It was a day spent trying to iron out kinks in my new computer.  And, truth to tell, my own kinks, as well.  I am the first to admit that if it looks different, I am immediately in a world of hurt and I am here to tell you that Windows 11 looks different from Windows 10.  BIGTIME!!  Though my son Charlie says he doesn’t remember that being the case.  Well, what can I say?  He’s the previous generation and that much closer to the realities of the 21st century.

The Interfering Printer

Worst of all,  it didn’t automatically embrace all of my programs and it seemed that I was stymied at every turn.  Yesterday I took it to the Computer Doctor who fixed it right up and took pains to review several “changes” with me. More than once.  I came right home and practiced and all seemed well.

But, first thing this morning, I needed to print something for the first time since TBC (The Big Change.)  For whatever reason (and don’t bother to tell me the possibilities — you may as well speak Greek or Chinese) I couldn’t fix it.  The Computer Doctor worked on it remotely and finally had to make a house call. Thinking one of the printer ports was wonky, he tried to get it to work wirelessly.  Nada.  And then… don’t ask.  I certainly didn’t.  We were up and running and I almost feel confident that I can proceed without more travail.

Compatibility at Last!

I’m trying to send good messages to this new computer — love messages for Valentine’s Day.  If you are able to read this lament (which I’m trying mightily to disguise as a love letter) you will know that so far, so good!

Here’s hoping  your Valentine Day was terrific and that your Valentine wasn’t as recalcitrant as mine!

Thanks for all your kind remarks!

Friday, February 2nd, 2024

February 2, 2024

It’s been a bit busy here this week — people to see, places to go, catching up to do.  No special reason.  It just happens sometimes. Usually those sorts of weeks are a pain in the tush.  But not this one.

For whatever reason, this was the week when my mail was full of kudos and compliments from unexpected quarters — mostly about my “Saints or Sinners” stories that have been appearing in the Chinook Observer each week for the last few months.  Not only have a number of readers weighed in with plaudits and pleasant remarks, but even some descendants of those saints or sinners have written to corroborate information and to let me know of their appreciation.

I probably speak for most writers when I say that positive feedback is not all that easy to come by and is much appreciated when it does arrive.  You’ve probably noticed, yourself, that most often the “Letters to the Editor” are more critical than celebratory.  But, what has come to me lately through Face Book or in response to my blog posts are comments and remarks that warm the cockles of my heart.  Thank you!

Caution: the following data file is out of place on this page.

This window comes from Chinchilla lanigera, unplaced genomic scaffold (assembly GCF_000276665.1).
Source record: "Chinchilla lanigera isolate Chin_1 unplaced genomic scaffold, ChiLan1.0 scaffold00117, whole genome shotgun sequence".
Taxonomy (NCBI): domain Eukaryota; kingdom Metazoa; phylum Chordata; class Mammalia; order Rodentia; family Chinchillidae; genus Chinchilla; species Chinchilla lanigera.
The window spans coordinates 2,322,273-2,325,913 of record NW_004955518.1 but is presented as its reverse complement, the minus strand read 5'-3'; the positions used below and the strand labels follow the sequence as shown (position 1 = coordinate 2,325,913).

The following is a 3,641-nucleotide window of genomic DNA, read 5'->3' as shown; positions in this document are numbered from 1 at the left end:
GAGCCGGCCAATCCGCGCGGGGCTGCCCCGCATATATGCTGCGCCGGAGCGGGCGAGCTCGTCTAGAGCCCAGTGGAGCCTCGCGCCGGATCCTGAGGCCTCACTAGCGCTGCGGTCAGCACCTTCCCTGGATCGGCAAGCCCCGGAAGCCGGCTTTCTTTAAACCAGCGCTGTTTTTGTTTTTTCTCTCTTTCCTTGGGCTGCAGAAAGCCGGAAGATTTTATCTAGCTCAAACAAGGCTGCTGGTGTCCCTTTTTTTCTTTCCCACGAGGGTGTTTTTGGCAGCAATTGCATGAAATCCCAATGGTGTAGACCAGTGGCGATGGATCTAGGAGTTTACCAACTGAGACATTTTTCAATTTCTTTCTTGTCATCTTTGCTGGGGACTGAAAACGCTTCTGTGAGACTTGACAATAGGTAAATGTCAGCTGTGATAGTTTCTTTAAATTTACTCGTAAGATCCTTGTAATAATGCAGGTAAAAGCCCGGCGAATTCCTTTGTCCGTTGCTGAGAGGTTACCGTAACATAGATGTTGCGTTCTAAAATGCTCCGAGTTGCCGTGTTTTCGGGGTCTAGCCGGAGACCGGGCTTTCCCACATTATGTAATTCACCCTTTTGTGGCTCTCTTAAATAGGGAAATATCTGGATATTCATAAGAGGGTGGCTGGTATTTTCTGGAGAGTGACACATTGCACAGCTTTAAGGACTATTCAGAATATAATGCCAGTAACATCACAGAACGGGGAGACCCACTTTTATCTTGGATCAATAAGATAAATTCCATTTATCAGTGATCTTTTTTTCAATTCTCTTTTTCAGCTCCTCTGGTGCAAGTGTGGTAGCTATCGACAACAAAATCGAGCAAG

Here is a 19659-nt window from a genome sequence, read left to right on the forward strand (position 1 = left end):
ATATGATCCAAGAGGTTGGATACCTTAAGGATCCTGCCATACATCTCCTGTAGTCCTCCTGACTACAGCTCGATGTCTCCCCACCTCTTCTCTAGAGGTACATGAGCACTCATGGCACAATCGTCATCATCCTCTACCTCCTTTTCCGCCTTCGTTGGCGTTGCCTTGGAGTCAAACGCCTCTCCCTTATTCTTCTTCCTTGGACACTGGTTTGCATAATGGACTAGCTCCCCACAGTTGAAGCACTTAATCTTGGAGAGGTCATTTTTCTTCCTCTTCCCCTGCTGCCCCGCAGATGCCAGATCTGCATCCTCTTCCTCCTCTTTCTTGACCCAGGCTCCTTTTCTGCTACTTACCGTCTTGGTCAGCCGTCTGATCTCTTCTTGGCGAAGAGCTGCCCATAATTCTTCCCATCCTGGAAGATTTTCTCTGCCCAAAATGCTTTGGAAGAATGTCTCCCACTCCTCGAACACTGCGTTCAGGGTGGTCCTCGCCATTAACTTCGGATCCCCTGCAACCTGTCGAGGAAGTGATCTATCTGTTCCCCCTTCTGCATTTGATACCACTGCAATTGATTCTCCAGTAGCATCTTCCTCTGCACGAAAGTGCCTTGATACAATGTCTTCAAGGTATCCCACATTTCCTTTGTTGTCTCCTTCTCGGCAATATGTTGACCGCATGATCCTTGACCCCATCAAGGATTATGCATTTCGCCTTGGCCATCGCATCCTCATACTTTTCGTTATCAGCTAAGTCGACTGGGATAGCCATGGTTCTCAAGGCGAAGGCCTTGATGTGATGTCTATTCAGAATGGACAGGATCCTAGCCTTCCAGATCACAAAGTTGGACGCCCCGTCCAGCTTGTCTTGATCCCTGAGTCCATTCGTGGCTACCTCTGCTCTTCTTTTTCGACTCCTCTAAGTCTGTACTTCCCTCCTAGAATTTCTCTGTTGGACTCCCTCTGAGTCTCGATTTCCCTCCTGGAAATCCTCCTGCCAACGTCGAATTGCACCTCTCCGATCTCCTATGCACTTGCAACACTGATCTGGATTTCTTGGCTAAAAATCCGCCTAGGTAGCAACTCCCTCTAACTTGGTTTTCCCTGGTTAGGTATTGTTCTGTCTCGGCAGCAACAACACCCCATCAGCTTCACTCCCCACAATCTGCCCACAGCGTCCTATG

I try my best to respond to each person who reaches out.  I’m not always successful, though, and for that I am sorry.  Please do not give up on me!  I’ll try to answer your questions, and let you know how much I appreciate hearing from you.  In large measure, your feedback keeps me going.  Woot!  Woot!

Me ‘N’ My ‘Puter

Tuesday, January 23rd, 2024

A thinking laptop cartoon character with a question mark.

I spend a lot of time at my computer.  More than with any of my friends or loved ones and certainly more than with any other screen device.  It holds all my “secrets” (such as they are) and is the repository for much of my memory — both in pictures and words, long-term memory as well as short.

So, it’s probably not too weird that when it goes wonky, I feel disoriented and insecure.  Lately, programs that have always responded predictably have been giving me grief.  Occasionally, a familiar site presents itself differently and, scariest of all, I can’t always find my way around in once familiar territory.  I was beginning to feel like one of us has the beginnings of dementia — or maybe both of us.

So, it was a great relief to me when I called my Computer Guru and he took a look.  “You know,” he said, “your computer is pretty old now.  It may be time to consider getting a new one.”  It will have a wider screen and half-again as much memory!  At least, he didn’t suggest that it was my own aging brain that was the trouble — though I have no doubt that that’s part of the problem.  But if I can survive the learning curve of changing from old to new, my ‘puter troubles should disappear — or at least be manageable.